Through this article, an attempt is made to discuss the legal position of a
minor (a child under the age of 18 or 21 in case a guardian is appointed) as a
party to the transfer of any property. The discussion is based on provisions of
Contract Act 1872, Transfer of Property Act 1882, Registration Act 1908 and
various judicial pronouncements.
Position of Minor under Contract Act 1872:
Sale to a minor is voidable. If an infant chooses to avoid sale in his
favor, the transaction will be void- ab-initio. Consequently, the minor is
entitled to recover money which he paid to the vendor as consideration on
condition that property is restored to the vendor.
Minor can be a promisee. Nothing in the contract act prevents an infant from
being a promisee. Where consideration passes from a third party or ‘competent’
consideration passes from minor, minor can enforce the promise of the adult
promisor. If the consideration for the promise is the transfer of property by a
minor, the promise would be unenforceable. Minor is wholly incompetent to
transfer of property.
Minor can be admitted to the benefit of the partnership.
Position of Minor under Transfer of Property Act 1882:
Cognate reading of section 6,7, & 58 of Transfer of Property Act along with
section 11 of the Contract Act entails that a minor can be a transferee but not
transferor. Section 7 of the Transfer of Property Act does not declare that
transfer by a person incapable of contracting is wholly void nor does it
prohibits it. A person who are incapable of contracting are capable of
transferring. If the section is construed as enacting transfer by an incompetent
person as wholly void, it would lead to a result that minors cannot even
purchase anything for cash and every shopkeeper has to deal with the public at
According to Section 7 of the Transfer of Property Act, every person who is
competent to contract and entitled to the transferable property, or authorized
to dispose of property is competent to transfer such property. Hence, every
person competent to contract and having ownership can transfer property.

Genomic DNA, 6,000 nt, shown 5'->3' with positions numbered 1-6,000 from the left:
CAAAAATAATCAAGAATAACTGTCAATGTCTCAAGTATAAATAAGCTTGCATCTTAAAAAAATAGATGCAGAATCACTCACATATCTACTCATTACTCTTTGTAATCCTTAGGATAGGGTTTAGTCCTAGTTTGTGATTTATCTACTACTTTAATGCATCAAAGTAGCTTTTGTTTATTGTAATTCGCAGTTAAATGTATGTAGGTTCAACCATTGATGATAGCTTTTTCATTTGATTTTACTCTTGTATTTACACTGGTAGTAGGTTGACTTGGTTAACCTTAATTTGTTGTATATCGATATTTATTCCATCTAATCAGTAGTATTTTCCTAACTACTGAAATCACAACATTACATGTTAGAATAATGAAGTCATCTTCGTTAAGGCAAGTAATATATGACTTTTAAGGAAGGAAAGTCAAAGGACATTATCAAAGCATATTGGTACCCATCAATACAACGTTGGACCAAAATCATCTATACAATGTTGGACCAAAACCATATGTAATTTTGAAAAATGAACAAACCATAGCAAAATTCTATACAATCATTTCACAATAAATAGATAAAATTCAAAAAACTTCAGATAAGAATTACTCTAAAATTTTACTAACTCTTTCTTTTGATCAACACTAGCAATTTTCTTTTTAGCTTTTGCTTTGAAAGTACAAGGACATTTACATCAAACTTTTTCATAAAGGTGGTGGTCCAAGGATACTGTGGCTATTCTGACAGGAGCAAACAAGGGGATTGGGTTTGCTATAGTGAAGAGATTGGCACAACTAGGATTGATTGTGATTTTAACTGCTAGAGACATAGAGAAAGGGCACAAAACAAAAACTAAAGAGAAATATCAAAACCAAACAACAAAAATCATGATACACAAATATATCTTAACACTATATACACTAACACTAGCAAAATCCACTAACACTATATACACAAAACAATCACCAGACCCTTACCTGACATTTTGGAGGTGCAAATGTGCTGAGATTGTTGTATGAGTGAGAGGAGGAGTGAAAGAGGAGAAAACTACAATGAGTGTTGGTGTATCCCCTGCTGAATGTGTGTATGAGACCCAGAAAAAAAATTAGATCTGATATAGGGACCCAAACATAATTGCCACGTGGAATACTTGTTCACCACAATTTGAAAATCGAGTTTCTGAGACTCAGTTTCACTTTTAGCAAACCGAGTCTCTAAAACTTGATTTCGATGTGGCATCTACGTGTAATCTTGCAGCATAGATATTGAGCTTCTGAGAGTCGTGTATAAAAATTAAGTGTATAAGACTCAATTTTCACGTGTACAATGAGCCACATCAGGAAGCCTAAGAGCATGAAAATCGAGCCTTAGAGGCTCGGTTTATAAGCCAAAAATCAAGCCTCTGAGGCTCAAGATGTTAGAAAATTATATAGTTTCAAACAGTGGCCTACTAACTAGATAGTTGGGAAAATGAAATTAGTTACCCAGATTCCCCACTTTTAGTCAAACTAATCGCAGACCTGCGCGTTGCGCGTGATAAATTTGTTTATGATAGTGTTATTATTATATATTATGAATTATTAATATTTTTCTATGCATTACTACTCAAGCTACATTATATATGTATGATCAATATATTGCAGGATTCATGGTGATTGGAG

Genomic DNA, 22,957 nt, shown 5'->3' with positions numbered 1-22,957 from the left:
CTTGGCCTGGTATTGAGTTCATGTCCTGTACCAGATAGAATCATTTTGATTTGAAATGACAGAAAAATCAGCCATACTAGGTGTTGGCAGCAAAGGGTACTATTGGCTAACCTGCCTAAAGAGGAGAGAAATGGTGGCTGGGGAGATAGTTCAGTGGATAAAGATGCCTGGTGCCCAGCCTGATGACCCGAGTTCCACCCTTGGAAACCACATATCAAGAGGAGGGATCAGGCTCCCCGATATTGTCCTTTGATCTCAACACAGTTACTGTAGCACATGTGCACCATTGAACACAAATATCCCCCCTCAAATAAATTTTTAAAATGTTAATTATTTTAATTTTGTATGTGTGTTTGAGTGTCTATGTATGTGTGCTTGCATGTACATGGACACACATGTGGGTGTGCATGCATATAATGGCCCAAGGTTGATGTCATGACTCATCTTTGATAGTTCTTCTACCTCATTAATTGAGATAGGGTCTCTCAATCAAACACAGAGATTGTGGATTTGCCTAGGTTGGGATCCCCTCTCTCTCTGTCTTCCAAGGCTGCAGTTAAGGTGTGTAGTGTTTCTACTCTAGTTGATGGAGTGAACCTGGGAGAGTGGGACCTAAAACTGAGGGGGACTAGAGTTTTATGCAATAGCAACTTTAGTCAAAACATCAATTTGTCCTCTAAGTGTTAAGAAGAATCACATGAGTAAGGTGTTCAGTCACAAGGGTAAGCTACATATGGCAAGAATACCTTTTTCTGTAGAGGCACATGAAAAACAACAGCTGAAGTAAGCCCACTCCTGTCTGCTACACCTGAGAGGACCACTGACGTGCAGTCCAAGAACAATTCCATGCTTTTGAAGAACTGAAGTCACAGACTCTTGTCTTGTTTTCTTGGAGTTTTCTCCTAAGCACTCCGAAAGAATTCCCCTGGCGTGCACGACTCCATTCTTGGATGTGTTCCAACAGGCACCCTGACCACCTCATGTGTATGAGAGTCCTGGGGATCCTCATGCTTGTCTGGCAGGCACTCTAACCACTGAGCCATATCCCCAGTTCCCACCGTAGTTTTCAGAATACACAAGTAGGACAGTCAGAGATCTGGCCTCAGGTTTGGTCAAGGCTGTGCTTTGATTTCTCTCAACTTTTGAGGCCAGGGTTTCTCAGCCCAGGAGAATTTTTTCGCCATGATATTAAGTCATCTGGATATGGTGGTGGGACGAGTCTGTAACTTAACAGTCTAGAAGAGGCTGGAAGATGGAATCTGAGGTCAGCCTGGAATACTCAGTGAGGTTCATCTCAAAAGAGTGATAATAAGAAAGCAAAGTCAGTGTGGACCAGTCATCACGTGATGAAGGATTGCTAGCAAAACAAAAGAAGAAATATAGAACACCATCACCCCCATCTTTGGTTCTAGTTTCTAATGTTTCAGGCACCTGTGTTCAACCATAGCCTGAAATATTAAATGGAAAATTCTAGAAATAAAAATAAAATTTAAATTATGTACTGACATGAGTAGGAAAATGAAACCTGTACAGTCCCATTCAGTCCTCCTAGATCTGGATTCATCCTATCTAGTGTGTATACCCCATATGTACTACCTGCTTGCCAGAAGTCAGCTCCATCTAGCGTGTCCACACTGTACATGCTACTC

According to the Indian Contract Act, a person is competent to contract when he
is a major and of sound mind and is not disqualified from contracting by any law
to which he is subject. But a minor can be a transferee as there is nothing in
the Transfer of Property Act to disqualify a person, who is a minor to be a
transferee. Thus, a mortgage can be validly executed in favor of a minor who
has paid the consideration (Hari Mohan v. Mohini
, 22 C.W.C.
130, Raghava v. Srinivasa
1917 60 Mad. 308).
Persons who reauthorized to transfer property can also
transfer property validly. Although, a minor is not competent to be a transferor
yet a transfer to a minor is valid. However, there are exceptions to this: If a
person holds himself out is the owner with the consent of the owner i.e.
doctrine of holding out or if a person represents to be the owner i.e. doctrine
of feeding the grant by estoppel.
Position of a minor where legal guardian is appointed:
Section 8(2) of The Hindu Minority And Guardianship act, 1956; the natural
guardian shall not, without the previous permission of the court
(Civil Court or
District Court or Court empowered under section 4A of the Guardians and Wards
Act, 1890, within the local limits of whose jurisdiction the (8 of 1890 )
immovable property in respect of which the application is made is situated, and
where the immovable property is situated within the jurisdiction of more than
one such court, means the court within the local limits of whose jurisdiction
any portion of the property is situated.):
- mortgage or charge, or transfer by sale, gift, exchange or otherwise,
any part of the immovable property of the minor, or
- lease any part of such property for a term exceeding five years or for a
term extending more than one year beyond the date on which the minor will
Any disposal of immovable property by a natural guardian, in contravention of
subsection (2) is voidable at the instance of the minor or any person claiming
under him. No court shall grant permission to the natural guardian to do any of
the acts mentioned in subsection (2) except in case of necessity or for an
evident advantage to the minor.
In the case of Palaniappa Goundan v. Nallappa Goundan & Ors
., AIR 1951
Madras 817, it was held:
Where an ex-minor transfers property unauthorisedly
sold by his guardian during his minority he transfers not a mere right to use
but his interest in the property, though a suit may be necessary to avoid
the transfer by the guardian & recover possession of the property from his
alienee. Conversely, the liability of the transferee from the guardian is not a
liability to pay damages for the unauthorized act of the guardian but is a
liability to restore the property to the rightful owner or his transferee."
Thus from the above discussion, it is amply clear that though the provisions
pertaining to the transfer of property apparently appear to be intricate, it can
be simplified if read along with decided case laws.